On one hand I’m glad, since this anti-aging intervention looks serious, Katcher’s paper is pretty convincing. On the other hand if finally proven its utility it’s one of the most awful ways from an ethycal point of view. It will be only available for the rich, and probably not very good for the youth and fetus….

    • Santiago: if you read my article then you see that I use plasma, not blood to translate what would be a very expensive procedure to one that would be affordable to most people and could be accommodated by having teens storing their own plasma for that purpose or some system like social security where the plasma of young people (voluntarily) is collected for use by seniors (for at least their first renewal) – the same for each subsequent generation. I don’t think that would be necessary however. I believe with modification (the work’s already been done) animal plasma may take the place of human plasma – and an animal, like a cow or pig can provide large amounts of plasma without harming the animal. Ultimately all of the factors that contribute to signalling cells to age or to be young (because it’s all controlled by the cells environment, at least up to a point) and their concentrations will be known and totally artificial plasma will be made to perform the same functions. All that I’m saying is that when we first used electricity to light our homes, no one knew what an electron was – but we used it for light, transportation etc. Right now we know that blood plasma can do the job (and what will be its effects on the diseases of aging – Alzheimer’s, cardiovascular disease,cancer?), we don’t know, but we don’t have to know to use it.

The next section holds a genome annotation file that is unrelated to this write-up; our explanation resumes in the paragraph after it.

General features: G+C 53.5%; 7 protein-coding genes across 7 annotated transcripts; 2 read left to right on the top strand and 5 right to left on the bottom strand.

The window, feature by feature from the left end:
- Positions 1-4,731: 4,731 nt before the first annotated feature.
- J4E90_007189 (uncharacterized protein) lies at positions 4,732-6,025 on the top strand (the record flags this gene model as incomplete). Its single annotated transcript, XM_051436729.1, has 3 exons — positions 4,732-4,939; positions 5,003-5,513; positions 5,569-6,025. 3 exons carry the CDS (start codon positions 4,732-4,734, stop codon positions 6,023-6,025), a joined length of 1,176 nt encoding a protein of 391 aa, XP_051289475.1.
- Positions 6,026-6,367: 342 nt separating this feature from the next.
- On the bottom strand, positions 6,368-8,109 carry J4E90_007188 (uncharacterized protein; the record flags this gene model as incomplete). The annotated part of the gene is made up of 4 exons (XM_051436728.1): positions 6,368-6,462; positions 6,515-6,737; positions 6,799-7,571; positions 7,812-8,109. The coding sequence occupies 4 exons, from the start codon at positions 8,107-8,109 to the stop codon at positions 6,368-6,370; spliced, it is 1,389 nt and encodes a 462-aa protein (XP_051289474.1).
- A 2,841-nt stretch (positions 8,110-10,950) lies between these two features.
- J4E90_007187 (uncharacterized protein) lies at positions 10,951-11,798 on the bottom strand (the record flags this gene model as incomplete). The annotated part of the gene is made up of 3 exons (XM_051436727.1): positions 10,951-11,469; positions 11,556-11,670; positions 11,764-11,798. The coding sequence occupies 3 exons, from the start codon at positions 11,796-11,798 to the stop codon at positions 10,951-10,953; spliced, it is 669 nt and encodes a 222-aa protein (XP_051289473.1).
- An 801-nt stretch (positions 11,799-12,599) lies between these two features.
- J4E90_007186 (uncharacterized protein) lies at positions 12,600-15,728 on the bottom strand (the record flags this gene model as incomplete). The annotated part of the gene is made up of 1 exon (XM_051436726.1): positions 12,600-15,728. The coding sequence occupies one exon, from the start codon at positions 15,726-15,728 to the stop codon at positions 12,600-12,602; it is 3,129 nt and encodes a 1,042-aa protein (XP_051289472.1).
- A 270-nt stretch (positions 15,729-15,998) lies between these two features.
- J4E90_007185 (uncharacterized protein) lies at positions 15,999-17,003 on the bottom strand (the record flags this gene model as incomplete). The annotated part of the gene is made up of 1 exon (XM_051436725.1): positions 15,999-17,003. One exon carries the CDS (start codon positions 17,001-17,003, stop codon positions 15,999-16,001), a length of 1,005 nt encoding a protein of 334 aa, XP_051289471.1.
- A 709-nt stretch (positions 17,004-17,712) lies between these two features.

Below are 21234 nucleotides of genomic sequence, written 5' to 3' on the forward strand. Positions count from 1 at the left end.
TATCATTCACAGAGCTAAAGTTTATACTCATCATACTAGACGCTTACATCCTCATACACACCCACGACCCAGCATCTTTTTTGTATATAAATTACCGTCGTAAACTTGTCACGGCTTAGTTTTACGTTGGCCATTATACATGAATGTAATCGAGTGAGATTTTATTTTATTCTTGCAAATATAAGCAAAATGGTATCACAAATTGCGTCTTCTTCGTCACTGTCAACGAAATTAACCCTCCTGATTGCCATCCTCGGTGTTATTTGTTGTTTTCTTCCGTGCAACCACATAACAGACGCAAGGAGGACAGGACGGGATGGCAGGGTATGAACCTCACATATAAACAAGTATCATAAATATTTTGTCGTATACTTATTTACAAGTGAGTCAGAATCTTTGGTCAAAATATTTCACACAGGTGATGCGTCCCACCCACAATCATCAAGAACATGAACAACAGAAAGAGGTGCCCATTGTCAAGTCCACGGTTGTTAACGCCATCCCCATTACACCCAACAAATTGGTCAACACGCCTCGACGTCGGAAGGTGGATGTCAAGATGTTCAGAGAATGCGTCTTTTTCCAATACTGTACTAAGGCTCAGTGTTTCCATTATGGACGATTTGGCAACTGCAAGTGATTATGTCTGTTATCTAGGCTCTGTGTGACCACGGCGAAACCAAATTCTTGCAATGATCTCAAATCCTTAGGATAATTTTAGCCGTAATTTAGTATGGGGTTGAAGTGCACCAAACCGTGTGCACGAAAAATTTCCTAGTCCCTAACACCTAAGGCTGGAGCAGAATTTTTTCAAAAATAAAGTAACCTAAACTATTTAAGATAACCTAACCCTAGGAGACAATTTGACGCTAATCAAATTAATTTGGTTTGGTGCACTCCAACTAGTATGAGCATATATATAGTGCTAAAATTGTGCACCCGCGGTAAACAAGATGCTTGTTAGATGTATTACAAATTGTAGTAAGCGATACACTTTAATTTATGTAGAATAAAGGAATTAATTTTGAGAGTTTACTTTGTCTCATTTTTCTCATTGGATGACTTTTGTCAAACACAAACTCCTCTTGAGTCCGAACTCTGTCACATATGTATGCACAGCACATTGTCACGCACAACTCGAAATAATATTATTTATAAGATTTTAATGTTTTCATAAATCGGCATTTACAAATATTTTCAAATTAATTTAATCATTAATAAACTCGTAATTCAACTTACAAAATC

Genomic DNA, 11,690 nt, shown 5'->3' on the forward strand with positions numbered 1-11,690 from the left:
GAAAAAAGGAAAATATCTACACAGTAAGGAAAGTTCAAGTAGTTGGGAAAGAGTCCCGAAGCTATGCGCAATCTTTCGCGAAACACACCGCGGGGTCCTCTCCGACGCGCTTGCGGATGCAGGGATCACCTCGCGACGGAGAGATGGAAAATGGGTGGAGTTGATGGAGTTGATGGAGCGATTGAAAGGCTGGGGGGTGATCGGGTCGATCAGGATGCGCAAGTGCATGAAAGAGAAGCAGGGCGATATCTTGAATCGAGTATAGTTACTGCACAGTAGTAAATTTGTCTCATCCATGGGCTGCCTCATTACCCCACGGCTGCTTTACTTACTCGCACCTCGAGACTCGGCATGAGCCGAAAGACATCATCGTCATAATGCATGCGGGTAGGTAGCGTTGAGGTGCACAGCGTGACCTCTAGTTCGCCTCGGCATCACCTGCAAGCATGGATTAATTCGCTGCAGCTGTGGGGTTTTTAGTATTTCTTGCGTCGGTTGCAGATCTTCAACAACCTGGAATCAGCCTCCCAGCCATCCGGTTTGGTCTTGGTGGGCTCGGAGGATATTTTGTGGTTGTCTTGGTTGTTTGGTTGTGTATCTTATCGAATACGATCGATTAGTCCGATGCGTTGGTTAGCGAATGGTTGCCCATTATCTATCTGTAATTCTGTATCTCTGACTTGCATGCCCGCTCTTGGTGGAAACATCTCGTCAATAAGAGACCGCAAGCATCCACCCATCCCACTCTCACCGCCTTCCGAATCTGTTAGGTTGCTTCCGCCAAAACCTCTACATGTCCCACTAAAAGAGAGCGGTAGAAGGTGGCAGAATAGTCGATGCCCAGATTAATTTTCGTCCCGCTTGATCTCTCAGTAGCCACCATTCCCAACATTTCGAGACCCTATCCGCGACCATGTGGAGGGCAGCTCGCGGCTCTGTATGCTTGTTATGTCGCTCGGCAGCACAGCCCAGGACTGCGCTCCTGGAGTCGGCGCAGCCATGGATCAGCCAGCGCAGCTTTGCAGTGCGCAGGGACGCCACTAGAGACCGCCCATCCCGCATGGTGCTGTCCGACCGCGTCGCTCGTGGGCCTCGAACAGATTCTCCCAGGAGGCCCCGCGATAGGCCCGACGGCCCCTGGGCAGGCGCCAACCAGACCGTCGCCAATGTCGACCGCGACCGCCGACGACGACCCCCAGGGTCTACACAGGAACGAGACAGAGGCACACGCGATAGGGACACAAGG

Of course as Josh says, we’ll have to re-think much of what we think we know about basic biology, but that’s happening already.